The Higher Education Funding Council for England has allocated Pounds 3,867million to institutions this year - representing a 2.7 per cent increase of public money in cash terms but a real-terms reduction of just under 1 per cent, taking into account changes in volume.
This year's allocations are based on a new funding methodology for teaching. Shifts in funding caused by the 1996 research assessment exercise are still filtering through.
They also reflect the government's decision to charge tuition fees. The council has an extra Pounds 125 million to distribute as a result. Tuition fees will no longer be charged at varying rates for different subjects, so the funding council has had to compensate some institutions for this, through the grant.
Hefce is also providing a supplement to cover the collection of fees, bad debt and other administration connected with the changes.
This rules out direct comparisons with last year. HEFCE has instead decided to show comparisons in terms of grant and fees together. It has also done this in calculating safety net money.
The maximum number of home or EU students who receive local education authority awards or are, in principle, eligible for means-tested support for these awards. The distinction is made this year because wealthier students will no longer have their fees paid by local authorities although they remain eligible for maintenance loans.
MASNs cover higher education students at institutions funded by Hefce and the Teacher Training Agency. They do not include about 8,500 extra places available this year under a bidding system which will be allocated later in the month.
The fine imposed for recruiting below or above MASN. Fewer institutions have been fined this year because Hefce has relaxed the rules to allow universities and colleges to vire their allocated places between subjects and between part-time and full-time students.
Hefce's new funding method for teaching aims to fund similar activities at similar rates, with consistent grounds for any variation. It also allows institutions to bid for extra student numbers.
Of the Pounds 2,694 million for teaching this year, Pounds 198 million is to compensate for the loss of different fee levels, Pounds 3 million is for restructuring following changes to initial teacher training and Pounds 9 million is for adjustment to the new method.
It also includes Pounds 26 million for extra places allocated through bids.
Hefce now calculates a standard level of funding for teaching at each institution, based on its type of students and covering both grant and tuition fees. Students are weighted according to four price groups reflecting the cost of different subjects, with extra weighting if they are part-time, mature entrants or on long courses. Other weightings reflect extra costs of provision in London or specialist institutions and pension scheme differences.
For each institution Hefce compares the calculated average level of funding with the actual level of Hefce grant plus student fees. Where the difference is more than plus or minus 5 per cent it adjusts the grant or student numbers so they move within that figure over a certain period.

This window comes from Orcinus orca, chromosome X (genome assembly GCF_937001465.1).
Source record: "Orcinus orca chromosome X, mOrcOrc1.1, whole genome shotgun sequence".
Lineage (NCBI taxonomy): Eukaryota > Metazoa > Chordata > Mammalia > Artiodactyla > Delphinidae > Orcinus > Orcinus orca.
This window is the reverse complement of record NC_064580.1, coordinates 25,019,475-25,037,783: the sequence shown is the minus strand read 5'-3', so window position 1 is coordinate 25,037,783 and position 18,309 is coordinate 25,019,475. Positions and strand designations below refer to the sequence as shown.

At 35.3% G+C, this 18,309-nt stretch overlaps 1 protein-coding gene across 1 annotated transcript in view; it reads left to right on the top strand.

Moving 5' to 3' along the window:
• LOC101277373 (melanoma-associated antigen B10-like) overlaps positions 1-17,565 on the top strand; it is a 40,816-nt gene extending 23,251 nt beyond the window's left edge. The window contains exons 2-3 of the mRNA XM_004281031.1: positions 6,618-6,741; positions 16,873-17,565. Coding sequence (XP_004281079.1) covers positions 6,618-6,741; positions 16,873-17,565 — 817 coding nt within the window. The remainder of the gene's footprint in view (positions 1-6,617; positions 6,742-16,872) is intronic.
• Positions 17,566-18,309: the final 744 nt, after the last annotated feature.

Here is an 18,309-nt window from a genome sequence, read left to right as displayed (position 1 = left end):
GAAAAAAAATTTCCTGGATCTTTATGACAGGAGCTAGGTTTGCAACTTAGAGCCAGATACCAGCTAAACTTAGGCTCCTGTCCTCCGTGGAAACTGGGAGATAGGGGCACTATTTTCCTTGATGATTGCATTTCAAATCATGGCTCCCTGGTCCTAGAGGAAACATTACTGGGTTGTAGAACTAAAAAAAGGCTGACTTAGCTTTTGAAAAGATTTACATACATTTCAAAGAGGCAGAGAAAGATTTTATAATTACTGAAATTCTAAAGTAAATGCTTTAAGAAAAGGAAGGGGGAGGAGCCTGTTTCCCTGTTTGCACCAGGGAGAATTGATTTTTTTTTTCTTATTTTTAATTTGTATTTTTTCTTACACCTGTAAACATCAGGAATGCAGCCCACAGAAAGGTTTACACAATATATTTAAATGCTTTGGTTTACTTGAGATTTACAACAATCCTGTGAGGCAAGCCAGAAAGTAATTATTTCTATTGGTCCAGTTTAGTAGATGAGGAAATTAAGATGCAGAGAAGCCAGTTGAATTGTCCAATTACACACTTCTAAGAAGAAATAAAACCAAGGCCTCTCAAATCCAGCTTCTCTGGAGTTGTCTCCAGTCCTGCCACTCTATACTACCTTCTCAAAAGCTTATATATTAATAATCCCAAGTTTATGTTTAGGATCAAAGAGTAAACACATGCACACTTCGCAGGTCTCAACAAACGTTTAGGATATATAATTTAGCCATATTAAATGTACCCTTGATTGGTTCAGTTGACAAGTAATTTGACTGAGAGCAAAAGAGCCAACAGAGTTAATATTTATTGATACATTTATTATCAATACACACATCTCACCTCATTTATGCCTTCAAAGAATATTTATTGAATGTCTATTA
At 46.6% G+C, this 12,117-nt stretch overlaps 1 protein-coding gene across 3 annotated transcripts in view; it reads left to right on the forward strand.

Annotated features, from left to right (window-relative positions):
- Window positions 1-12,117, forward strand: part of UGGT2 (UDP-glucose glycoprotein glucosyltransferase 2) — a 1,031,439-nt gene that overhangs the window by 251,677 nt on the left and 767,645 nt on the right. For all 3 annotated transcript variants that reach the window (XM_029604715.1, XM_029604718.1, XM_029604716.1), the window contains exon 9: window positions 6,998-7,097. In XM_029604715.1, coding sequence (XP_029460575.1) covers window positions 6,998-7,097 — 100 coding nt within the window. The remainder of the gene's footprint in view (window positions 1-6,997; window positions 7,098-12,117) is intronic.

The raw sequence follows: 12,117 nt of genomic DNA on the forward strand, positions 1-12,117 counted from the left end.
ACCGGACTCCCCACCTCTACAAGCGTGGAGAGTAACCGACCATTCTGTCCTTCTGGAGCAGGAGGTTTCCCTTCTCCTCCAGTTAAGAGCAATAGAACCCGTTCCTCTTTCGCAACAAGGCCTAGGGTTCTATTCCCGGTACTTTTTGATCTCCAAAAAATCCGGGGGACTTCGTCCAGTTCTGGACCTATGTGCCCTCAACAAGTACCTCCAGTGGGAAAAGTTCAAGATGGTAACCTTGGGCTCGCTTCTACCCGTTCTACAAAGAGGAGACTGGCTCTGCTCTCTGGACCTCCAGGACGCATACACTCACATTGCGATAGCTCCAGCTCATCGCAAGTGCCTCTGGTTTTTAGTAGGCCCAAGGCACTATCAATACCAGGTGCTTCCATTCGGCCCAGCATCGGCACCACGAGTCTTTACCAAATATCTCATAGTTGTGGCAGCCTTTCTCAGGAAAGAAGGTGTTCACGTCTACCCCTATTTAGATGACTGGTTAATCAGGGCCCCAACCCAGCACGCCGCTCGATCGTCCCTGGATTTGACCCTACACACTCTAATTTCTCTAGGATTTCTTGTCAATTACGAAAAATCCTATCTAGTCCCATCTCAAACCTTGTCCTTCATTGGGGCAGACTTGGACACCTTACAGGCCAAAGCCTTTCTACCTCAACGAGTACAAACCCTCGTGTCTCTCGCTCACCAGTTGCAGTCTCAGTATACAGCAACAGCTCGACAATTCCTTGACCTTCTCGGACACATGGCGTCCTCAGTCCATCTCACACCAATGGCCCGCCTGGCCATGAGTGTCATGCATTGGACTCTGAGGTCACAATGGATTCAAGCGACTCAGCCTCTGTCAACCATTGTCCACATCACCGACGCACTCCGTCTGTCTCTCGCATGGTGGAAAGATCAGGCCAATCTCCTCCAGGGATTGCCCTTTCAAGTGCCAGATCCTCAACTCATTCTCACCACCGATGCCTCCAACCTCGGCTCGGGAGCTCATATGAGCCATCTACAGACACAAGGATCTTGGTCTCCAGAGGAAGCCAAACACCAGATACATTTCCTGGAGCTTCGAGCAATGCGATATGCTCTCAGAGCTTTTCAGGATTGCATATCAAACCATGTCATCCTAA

last September the government announced that medical and dental students from year five and all student nurses, midwives and others in professions allied to medicine will have their tuition fees paid by the Department of Health. Negotiations are still taking place. Once complete, Hefce will reduce grants to reflect the transfers.
Hefce has set aside Pounds 6.5 million of the Pounds 829.5 million research budget towards Pounds 8 million of project funding for arts and humanities.
Pounds 803 million will be distributed according to quality as assessed by the 1996 RAE. It includes Pounds 3.5 million for research into teaching and Pounds 64 million for postgraduate students previously funded through the teaching grant. In 1998-99, second and third-year postgraduates will be funded only in departments which rated above 3b in the RAE.
It also includes Pounds 25 million London weighting. Pounds 20 million will go for generic research which encourages collaboration with industry, distributed in proportion to the sums received from industry.
Hefce has continued its policy of smoothing funding differences caused by the RAE by moderating allocations, so that no institution receives a cut of more than 1 per cent in real terms or a 1.75 per cent increase in cash terms. In 1997-98, this money, amounting to Pounds 7 million, was taken away from institutions which had done particularly well out of research. This year it has been reduced to Pounds 4 million and comes from the funding council's Pounds 10 million contingency fund.
Previously called non-formula funding, special funding this year amounts to Pounds 334 million. It includes Pounds 16.3 million to promote collaborative research projects. The rest covers areas such as technology, libraries, access and continuing education. Allocations already finalised amount to Pounds 48 million.
Regulated fee income
ThE total amount of publicly supported fees institutions receive, including contributions from students entitled to a loan and/or to LEA-supported tuition fees. It does not include fees from postgraduates or part-time students.
This includes money for capital projects, which was previously top-sliced from the overall budget.
This is the first time Hefce has measured the total resource. It includes the total grant plus fee income from students eligible for public support.